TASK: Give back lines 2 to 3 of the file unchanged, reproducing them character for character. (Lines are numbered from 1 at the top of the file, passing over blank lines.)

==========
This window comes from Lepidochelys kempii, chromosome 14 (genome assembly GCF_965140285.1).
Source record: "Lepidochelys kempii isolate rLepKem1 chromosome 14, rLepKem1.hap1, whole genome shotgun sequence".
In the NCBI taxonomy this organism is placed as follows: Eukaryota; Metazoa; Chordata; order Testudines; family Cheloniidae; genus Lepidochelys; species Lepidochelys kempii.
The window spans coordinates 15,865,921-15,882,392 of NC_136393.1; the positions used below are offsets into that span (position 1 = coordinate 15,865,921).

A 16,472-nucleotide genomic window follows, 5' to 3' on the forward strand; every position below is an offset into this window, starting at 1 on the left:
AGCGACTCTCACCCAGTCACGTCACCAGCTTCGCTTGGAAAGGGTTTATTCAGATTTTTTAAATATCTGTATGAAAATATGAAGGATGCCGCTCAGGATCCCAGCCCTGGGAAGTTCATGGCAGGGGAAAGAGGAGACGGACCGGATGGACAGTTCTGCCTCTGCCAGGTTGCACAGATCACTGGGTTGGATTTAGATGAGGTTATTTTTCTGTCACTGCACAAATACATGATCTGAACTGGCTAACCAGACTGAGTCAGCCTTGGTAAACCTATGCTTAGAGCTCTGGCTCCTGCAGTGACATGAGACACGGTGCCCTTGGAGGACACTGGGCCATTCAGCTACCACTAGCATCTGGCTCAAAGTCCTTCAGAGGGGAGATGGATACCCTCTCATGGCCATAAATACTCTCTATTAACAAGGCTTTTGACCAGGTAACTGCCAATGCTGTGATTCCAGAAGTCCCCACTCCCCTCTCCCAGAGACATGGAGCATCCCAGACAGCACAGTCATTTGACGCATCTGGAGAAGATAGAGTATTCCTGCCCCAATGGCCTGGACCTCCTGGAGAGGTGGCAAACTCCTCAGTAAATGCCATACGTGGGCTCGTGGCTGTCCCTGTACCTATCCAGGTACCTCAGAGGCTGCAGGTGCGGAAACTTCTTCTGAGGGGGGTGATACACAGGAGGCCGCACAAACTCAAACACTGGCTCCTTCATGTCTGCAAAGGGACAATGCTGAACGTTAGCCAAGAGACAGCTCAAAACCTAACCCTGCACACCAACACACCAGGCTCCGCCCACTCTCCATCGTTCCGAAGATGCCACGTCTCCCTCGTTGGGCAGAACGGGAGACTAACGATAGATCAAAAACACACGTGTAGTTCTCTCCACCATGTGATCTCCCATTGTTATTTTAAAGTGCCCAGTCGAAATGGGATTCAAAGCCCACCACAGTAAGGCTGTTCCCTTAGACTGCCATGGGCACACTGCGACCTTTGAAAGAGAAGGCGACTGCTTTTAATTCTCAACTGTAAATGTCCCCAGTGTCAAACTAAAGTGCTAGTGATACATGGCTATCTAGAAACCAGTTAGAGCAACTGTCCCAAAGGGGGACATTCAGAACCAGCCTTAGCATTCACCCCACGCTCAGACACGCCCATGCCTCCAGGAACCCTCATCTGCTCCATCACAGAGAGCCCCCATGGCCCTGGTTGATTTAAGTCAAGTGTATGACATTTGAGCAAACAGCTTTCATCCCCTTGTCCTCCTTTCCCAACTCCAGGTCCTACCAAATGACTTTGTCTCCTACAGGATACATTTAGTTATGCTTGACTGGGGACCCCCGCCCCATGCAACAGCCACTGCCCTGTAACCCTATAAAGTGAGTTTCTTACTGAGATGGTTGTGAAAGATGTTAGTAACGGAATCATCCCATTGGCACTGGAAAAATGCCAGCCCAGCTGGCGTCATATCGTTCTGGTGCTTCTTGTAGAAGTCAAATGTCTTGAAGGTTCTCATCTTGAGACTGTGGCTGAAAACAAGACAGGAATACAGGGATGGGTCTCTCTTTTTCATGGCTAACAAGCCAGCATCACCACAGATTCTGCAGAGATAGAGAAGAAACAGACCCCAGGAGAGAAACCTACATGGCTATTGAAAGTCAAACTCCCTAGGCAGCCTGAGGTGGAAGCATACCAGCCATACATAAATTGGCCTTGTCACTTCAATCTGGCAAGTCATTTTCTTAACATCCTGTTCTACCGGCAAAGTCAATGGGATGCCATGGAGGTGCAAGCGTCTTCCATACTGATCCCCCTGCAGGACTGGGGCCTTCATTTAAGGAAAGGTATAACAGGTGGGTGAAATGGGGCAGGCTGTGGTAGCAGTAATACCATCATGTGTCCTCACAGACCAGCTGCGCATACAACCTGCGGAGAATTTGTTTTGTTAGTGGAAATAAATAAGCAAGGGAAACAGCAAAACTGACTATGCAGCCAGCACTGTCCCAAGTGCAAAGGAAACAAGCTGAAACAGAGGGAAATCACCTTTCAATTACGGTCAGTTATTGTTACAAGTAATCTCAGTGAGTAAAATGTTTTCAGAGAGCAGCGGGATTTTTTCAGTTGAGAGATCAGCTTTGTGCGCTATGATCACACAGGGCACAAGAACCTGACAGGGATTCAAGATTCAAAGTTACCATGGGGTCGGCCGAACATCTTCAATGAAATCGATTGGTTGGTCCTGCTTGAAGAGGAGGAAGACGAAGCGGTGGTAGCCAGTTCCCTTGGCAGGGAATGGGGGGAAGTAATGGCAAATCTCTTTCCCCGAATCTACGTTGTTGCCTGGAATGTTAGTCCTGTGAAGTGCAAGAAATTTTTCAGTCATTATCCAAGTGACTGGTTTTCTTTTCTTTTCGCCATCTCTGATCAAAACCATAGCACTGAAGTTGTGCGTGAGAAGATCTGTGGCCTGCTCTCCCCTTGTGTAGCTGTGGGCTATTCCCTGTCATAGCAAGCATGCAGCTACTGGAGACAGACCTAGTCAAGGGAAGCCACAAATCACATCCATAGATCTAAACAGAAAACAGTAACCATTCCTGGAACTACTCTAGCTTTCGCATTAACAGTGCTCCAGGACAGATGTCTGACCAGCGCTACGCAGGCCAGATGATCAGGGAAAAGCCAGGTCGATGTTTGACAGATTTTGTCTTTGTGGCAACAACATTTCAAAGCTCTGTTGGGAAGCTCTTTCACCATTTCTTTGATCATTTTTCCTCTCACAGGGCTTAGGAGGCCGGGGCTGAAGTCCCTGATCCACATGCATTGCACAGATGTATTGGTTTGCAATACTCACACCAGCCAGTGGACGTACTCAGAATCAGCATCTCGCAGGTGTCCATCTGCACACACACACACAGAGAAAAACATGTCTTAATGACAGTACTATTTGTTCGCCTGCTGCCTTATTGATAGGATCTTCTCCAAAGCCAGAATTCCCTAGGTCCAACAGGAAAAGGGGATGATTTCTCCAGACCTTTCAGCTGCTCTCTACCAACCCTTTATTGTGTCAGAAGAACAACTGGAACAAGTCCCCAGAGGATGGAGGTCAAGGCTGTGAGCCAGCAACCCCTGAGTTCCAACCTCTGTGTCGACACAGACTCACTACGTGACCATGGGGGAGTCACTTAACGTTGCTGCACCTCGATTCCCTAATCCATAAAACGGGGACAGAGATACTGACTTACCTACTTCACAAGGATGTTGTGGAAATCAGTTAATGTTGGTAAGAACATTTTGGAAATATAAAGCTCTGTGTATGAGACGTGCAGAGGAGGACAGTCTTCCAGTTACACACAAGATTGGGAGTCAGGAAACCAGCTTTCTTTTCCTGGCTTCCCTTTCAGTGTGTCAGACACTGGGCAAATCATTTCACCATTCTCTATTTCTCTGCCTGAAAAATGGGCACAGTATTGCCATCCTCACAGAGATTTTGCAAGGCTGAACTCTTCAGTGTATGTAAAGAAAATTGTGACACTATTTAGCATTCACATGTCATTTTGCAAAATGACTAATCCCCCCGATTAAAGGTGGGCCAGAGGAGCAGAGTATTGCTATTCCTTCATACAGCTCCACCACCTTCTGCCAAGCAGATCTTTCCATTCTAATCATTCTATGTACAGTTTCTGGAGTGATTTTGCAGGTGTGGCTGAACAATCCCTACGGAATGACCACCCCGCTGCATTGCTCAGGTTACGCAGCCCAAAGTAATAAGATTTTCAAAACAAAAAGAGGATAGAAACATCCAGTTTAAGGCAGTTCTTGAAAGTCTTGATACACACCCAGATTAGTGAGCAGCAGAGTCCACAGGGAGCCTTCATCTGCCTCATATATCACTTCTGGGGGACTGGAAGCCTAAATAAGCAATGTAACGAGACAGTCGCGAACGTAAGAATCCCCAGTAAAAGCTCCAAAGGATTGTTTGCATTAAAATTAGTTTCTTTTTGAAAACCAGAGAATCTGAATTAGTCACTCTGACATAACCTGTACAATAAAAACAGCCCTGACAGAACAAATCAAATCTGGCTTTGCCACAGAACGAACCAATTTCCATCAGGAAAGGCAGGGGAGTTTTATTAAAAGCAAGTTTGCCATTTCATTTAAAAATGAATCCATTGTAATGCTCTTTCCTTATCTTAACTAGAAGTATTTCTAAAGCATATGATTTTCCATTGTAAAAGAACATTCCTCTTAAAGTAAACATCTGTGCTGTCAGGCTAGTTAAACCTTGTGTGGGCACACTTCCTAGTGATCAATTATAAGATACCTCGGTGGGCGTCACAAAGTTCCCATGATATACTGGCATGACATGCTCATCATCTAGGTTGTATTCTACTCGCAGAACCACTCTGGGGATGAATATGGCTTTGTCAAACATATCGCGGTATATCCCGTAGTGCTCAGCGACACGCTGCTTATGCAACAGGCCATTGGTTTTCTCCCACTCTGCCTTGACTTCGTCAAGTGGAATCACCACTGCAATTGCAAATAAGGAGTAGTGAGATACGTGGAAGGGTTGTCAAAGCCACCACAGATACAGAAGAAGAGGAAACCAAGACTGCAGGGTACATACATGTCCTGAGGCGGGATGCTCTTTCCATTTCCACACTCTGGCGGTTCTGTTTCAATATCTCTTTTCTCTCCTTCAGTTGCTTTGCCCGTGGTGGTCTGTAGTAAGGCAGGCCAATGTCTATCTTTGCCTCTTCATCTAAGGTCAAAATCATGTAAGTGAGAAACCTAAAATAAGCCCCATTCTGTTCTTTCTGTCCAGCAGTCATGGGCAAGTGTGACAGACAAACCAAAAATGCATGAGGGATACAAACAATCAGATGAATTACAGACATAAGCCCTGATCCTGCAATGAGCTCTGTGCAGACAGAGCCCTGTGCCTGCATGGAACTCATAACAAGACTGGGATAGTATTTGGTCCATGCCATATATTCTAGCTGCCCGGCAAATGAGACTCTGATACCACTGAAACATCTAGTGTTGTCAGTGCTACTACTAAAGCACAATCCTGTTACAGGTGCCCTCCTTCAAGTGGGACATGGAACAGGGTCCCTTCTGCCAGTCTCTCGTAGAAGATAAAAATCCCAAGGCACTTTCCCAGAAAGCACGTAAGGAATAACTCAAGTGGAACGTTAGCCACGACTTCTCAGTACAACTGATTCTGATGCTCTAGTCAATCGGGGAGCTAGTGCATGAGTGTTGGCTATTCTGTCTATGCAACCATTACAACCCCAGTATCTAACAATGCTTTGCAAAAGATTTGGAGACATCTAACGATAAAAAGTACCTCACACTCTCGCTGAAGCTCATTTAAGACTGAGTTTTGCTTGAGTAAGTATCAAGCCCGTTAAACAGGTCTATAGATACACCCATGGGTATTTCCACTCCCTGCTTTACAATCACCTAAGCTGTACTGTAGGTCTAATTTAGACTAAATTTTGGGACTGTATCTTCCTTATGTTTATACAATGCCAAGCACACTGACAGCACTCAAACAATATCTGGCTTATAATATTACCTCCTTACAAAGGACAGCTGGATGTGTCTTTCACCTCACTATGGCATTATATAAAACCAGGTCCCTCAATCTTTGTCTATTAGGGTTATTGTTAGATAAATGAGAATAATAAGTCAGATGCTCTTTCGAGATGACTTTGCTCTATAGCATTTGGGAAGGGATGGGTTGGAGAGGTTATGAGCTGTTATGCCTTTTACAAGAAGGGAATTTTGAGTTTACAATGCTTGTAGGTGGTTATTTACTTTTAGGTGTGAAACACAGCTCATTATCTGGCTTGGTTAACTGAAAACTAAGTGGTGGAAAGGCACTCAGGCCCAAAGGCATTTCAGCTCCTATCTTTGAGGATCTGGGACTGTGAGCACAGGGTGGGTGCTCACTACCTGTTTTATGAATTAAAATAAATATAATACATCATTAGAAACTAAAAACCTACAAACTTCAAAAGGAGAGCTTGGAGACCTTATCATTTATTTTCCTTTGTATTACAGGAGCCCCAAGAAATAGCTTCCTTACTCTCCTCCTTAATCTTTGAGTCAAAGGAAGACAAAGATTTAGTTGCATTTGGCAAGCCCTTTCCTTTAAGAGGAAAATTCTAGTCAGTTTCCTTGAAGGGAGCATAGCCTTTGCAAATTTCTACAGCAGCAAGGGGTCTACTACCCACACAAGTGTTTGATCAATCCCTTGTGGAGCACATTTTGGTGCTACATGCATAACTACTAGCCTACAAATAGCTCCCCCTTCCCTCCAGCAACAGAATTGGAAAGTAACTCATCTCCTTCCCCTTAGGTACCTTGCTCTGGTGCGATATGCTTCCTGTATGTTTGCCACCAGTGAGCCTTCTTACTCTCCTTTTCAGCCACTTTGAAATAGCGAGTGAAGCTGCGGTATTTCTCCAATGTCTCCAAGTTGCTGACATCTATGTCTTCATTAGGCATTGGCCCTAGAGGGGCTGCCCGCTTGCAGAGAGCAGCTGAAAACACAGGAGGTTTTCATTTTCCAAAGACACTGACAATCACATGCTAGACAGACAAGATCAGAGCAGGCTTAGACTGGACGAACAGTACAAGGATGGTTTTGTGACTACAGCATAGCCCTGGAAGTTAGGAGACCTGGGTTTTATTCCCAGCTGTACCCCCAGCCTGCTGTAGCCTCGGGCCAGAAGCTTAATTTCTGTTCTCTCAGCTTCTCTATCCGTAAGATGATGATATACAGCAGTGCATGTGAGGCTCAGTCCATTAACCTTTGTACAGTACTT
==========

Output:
Source record: "Lepidochelys kempii isolate rLepKem1 chromosome 14, rLepKem1.hap1, whole genome shotgun sequence".
In the NCBI taxonomy this organism is placed as follows: Eukaryota; Metazoa; Chordata; order Testudines; family Cheloniidae; genus Lepidochelys; species Lepidochelys kempii.